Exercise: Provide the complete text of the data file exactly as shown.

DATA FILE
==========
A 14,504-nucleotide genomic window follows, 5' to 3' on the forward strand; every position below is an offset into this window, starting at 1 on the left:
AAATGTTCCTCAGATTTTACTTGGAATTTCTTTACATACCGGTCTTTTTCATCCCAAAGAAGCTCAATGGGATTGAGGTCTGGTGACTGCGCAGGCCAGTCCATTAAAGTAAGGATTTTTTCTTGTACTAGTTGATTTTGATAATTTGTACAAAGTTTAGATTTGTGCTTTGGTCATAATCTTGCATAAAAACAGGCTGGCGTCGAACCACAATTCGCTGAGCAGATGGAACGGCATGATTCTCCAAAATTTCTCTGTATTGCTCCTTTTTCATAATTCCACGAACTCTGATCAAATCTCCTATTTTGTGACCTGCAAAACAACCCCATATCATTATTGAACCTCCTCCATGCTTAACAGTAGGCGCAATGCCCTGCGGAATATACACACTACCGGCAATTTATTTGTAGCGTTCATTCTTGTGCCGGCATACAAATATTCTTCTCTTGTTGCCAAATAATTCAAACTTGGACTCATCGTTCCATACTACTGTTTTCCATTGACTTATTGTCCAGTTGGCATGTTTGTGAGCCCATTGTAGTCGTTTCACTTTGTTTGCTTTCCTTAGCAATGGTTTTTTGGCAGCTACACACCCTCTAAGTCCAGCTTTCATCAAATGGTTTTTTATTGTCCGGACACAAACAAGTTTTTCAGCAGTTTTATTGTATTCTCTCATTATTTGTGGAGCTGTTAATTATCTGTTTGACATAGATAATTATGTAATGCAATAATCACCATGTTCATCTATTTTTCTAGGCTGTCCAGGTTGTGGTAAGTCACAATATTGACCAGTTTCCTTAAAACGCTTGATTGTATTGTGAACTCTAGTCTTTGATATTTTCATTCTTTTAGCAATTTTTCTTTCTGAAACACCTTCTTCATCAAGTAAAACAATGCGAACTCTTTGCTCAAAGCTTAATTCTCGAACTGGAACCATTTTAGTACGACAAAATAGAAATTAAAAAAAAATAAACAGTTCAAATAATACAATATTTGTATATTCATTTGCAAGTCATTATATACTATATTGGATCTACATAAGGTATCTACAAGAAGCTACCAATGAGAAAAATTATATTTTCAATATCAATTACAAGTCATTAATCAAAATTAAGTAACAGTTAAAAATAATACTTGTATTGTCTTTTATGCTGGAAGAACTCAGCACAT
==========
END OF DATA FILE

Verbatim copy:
A 14,504-nucleotide genomic window follows, 5' to 3' on the forward strand; every position below is an offset into this window, starting at 1 on the left:
AAATGTTCCTCAGATTTTACTTGGAATTTCTTTACATACCGGTCTTTTTCATCCCAAAGAAGCTCAATGGGATTGAGGTCTGGTGACTGCGCAGGCCAGTCCATTAAAGTAAGGATTTTTTCTTGTACTAGTTGATTTTGATAATTTGTACAAAGTTTAGATTTGTGCTTTGGTCATAATCTTGCATAAAAACAGGCTGGCGTCGAACCACAATTCGCTGAGCAGATGGAACGGCATGATTCTCCAAAATTTCTCTGTATTGCTCCTTTTTCATAATTCCACGAACTCTGATCAAATCTCCTATTTTGTGACCTGCAAAACAACCCCATATCATTATTGAACCTCCTCCATGCTTAACAGTAGGCGCAATGCCCTGCGGAATATACACACTACCGGCAATTTATTTGTAGCGTTCATTCTTGTGCCGGCATACAAATATTCTTCTCTTGTTGCCAAATAATTCAAACTTGGACTCATCGTTCCATACTACTGTTTTCCATTGACTTATTGTCCAGTTGGCATGTTTGTGAGCCCATTGTAGTCGTTTCACTTTGTTTGCTTTCCTTAGCAATGGTTTTTTGGCAGCTACACACCCTCTAAGTCCAGCTTTCATCAAATGGTTTTTTATTGTCCGGACACAAACAAGTTTTTCAGCAGTTTTATTGTATTCTCTCATTATTTGTGGAGCTGTTAATTATCTGTTTGACATAGATAATTATGTAATGCAATAATCACCATGTTCATCTATTTTTCTAGGCTGTCCAGGTTGTGGTAAGTCACAATATTGACCAGTTTCCTTAAAACGCTTGATTGTATTGTGAACTCTAGTCTTTGATATTTTCATTCTTTTAGCAATTTTTCTTTCTGAAACACCTTCTTCATCAAGTAAAACAATGCGAACTCTTTGCTCAAAGCTTAATTCTCGAACTGGAACCATTTTAGTACGACAAAATAGAAATTAAAAAAAAATAAACAGTTCAAATAATACAATATTTGTATATTCATTTGCAAGTCATTATATACTATATTGGATCTACATAAGGTATCTACAAGAAGCTACCAATGAGAAAAATTATATTTTCAATATCAATTACAAGTCATTAATCAAAATTAAGTAACAGTTAAAAATAATACTTGTATTGTCTTTTATGCTGGAAGAACTCAGCACAT